Bad Reference – How you Can Overcome One | IT Contractor

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Bad Reference - overcoming one
Bad Reference - overcoming one

Bad Reference

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A contractor contacted us telling us about how he got a bad reference and how he can overcome one.

Anthony’s Question to Dr McLaughlin’s Contractor Surgery

I would like to seek some advice on how to deal with a bad reference.

Four years ago I worked for a high profile city firm and regrettably I ended up getting fired.

I can’t go into too much detail about the circumstances. However, I can say that it was not anything criminal, sexual or directly related to my work.

All I can say is that it was a bizarre situation. I failed to handle it and upset some very senior people.

Despite a very good career with the firm, excellent promotions, bonuses and pay increases, I ended up in this situation.

Started Contracting

Thankfully I moved on and after sometime landed contract work without any problem.

I’m now back in the job market. I keep getting agencies wanting me to supply references for the firm that fired me.

I know I can provide excellent references for anywhere else and I do have contacts within the firm that may be able to help me. However, any direct contact with HR will get a terse response saying they dismissed me.

Company policy is that HR must handle all references. Thus I may be asking too much of my contacts to provide a reference.

Supplying References

I know quite a few agencies are just after possible contacts by spamming references from me. However, there is a real possibility that I will land a job and they will expect me to supply references.

Bad Reference
Bad Reference – what to do about it

I have had at least one instance where I had to back away from a strong contract possibility because they wanted references from the firm.

My approach at the moment is to be optimistic and just deal with any situation as and when it arrives. Thus I do not reveal the negative outcome for the time I had with this firm.

However I feel I should plan to manage this problem and the potential fall out it may cause when I land a job.

Looking for Contract Work

One suggestion I have not yet exercised is to say I left on bad terms and my manager left negative comments on my HR record. I’m not too sure how this would fly.

To be honest, I am not happy having to manufacture a cover story for the problem. Yes I did get fired and I can face that. However, this does not reflect the many hours of good work I did there.

Any suggestions welcome.

I’m currently looking for contract work with permanent positions a loose option.

Dr. McLaughlin’s Contractor Surgery

Having been in this situation myself as an IT contractor, I would say that this is far more common than you think.

You are also probably worrying unnecessarily.

It is against the law to give a bad reference. Employers can only give a good reference or give none at all. If they give a bad reference you could potentially sue them.

I don’t know what the situation would be if it was a contractor operating through a limited company who was given a bad reference.

Perhaps our readers can help out here.

Permanent Job

However, you were in a permanent job and the situation is clear.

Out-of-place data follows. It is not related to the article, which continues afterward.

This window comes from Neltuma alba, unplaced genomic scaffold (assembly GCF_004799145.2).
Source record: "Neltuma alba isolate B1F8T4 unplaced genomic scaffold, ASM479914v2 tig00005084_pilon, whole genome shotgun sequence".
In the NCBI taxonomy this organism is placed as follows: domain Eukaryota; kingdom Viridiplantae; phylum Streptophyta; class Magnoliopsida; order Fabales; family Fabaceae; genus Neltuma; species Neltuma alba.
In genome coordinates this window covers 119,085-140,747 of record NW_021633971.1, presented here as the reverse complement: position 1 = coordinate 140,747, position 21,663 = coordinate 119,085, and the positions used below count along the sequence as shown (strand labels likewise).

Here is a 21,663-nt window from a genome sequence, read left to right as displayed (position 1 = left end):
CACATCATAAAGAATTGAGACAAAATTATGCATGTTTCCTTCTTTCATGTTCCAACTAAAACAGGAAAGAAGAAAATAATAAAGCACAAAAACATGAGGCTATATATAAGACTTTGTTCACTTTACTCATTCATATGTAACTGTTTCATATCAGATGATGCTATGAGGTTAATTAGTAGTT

The HR department are unlikely to bear any grudges against you – and anyway they, more than others, know the laws that pertain to this.

I’m sure you don’t want to take any chances though.

Lawyer’s Letter for Bad Reference

What you need to do is to ascertain what would happen if your previous company were asked for references.

The best thing to do would be to get a friend of yours to actually phone them up saying that he was an agency and he wanted a reference from you.

If they give you a bad reference (highly unlikely) then you could send them a lawyer’s letter explaining that you would take action if this happened again.

Many companies just give a reference anyway as it is no skin off their back.

However, it could well be that they refuse to give a reference without explanation, which they are legally entitled to do.

Therefore you must find someone at the company who WOULD give you a reference.

This doesn’t have to be one of your actual bosses but perhaps a workmate that you got on with. The agency would never know if the person was your old boss or not. They probably wouldn’t care either.

Alternative Strategy for References

Alternatively, you could say that your boss had now left the company but that you had kept in touch and give the agency your old boss’s home phone number.

Of course, this would be the phone number of a friend of yours – preferably one with an IT background.

Agencies mostly don’t give a monkey’s anyway as long as they get their money.

They just want to be able to tell the company that they have obtained references for you.

Writing Your Own References

There have also been recent cases which have shown that some of our current bosses wrote their own references using company notepaper, having asked old colleagues to get some for them.

I was once asked to do this by a guy who worked with us but had gone back to New Zealand and he didn’t want to risk asking the company for a reference.

I won’t say whether I helped him out or not.

So, there may not be a problem at all, and even if there is it is one that you can think your way around.

If you can’t think your way around it perhaps you should go back to being a permie anyway (joke).

See Dealing with Agencies for more advice.

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